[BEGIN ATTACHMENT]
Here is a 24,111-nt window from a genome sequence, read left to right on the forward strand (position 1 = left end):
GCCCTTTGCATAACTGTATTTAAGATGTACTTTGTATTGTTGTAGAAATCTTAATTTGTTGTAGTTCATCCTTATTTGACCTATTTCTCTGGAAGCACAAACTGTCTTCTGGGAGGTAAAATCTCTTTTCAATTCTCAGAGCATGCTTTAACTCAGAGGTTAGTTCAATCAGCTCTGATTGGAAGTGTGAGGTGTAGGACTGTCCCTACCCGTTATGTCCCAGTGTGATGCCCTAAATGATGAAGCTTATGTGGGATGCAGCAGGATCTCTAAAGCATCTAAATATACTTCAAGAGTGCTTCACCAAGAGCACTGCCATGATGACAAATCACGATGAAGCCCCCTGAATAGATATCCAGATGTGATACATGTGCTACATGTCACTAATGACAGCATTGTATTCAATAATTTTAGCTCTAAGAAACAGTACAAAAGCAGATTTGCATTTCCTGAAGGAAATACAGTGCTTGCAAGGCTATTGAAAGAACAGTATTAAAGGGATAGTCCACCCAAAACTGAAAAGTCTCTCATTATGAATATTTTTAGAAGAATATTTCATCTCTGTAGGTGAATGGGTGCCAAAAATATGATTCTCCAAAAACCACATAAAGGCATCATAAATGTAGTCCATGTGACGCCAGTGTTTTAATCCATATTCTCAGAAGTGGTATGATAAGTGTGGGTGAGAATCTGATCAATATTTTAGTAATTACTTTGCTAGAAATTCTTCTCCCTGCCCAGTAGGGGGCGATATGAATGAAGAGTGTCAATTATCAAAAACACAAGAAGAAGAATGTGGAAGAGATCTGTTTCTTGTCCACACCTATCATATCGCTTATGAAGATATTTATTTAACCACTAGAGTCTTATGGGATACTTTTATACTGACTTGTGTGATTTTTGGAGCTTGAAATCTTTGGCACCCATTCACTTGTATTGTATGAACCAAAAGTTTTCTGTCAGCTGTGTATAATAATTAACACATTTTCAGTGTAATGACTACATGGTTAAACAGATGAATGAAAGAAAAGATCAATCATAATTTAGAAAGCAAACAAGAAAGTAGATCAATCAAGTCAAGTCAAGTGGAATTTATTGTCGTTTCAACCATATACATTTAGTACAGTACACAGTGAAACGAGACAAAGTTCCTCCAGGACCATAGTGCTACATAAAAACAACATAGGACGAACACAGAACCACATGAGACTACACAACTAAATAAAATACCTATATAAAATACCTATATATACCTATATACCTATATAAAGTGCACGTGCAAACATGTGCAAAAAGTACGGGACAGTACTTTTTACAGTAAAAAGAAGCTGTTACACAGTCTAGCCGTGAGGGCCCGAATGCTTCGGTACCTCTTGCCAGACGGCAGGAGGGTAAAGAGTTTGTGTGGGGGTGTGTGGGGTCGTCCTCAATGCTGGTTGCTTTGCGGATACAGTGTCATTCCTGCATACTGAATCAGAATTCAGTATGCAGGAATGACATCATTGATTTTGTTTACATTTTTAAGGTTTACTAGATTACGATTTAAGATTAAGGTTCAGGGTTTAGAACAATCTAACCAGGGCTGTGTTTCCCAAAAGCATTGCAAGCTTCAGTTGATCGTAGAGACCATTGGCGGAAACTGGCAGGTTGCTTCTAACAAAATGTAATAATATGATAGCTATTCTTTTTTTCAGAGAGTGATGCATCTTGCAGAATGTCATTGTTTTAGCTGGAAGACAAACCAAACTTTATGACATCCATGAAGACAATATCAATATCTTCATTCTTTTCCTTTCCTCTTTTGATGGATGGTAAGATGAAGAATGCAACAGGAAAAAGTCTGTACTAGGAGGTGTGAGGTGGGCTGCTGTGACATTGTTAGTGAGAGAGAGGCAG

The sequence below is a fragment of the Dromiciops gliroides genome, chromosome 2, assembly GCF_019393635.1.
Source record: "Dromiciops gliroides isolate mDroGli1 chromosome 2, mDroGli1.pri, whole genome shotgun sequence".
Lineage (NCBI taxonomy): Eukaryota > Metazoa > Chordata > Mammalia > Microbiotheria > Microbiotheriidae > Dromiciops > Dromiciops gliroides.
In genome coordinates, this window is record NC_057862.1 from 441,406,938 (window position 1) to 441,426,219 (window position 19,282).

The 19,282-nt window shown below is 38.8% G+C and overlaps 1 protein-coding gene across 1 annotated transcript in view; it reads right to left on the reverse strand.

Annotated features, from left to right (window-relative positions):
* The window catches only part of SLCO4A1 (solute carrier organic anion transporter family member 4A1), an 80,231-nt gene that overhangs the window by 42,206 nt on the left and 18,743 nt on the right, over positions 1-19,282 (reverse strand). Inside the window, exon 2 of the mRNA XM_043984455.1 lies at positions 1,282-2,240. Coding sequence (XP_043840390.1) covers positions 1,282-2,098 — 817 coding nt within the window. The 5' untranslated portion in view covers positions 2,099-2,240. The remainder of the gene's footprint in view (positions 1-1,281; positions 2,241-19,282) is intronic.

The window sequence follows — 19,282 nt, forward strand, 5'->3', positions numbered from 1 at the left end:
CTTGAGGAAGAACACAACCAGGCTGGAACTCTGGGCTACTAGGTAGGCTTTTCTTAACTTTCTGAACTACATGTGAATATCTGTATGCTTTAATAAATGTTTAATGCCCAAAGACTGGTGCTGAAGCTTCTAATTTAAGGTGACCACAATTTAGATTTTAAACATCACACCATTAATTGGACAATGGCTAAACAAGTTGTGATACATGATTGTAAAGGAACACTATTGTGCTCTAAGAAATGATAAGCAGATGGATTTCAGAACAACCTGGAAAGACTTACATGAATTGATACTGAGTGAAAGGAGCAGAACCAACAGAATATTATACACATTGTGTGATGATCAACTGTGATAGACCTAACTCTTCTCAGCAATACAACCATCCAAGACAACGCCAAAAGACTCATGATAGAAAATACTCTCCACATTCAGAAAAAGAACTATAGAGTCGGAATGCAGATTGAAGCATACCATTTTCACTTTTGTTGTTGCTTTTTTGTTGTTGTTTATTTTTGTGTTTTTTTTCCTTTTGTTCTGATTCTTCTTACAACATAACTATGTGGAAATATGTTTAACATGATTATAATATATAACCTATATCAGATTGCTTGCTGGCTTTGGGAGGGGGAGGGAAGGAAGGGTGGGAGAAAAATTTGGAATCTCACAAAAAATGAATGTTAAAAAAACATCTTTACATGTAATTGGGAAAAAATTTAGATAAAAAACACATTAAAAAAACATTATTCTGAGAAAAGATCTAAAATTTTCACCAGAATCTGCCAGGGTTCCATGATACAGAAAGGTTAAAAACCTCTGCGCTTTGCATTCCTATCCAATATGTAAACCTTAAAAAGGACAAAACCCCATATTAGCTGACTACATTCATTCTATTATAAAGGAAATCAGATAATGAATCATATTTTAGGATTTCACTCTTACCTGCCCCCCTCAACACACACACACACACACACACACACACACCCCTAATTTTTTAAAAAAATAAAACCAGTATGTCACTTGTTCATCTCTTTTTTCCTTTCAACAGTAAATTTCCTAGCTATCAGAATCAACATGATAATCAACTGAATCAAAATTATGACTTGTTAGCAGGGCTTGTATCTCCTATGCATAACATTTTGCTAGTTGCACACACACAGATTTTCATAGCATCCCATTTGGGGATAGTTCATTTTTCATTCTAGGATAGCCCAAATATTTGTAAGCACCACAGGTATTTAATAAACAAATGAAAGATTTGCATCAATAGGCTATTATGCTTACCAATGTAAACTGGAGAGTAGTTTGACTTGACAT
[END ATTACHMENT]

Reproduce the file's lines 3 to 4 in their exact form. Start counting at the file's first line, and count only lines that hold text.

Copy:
The sequence below is a fragment of the Dromiciops gliroides genome, chromosome 2, assembly GCF_019393635.1.
Source record: "Dromiciops gliroides isolate mDroGli1 chromosome 2, mDroGli1.pri, whole genome shotgun sequence".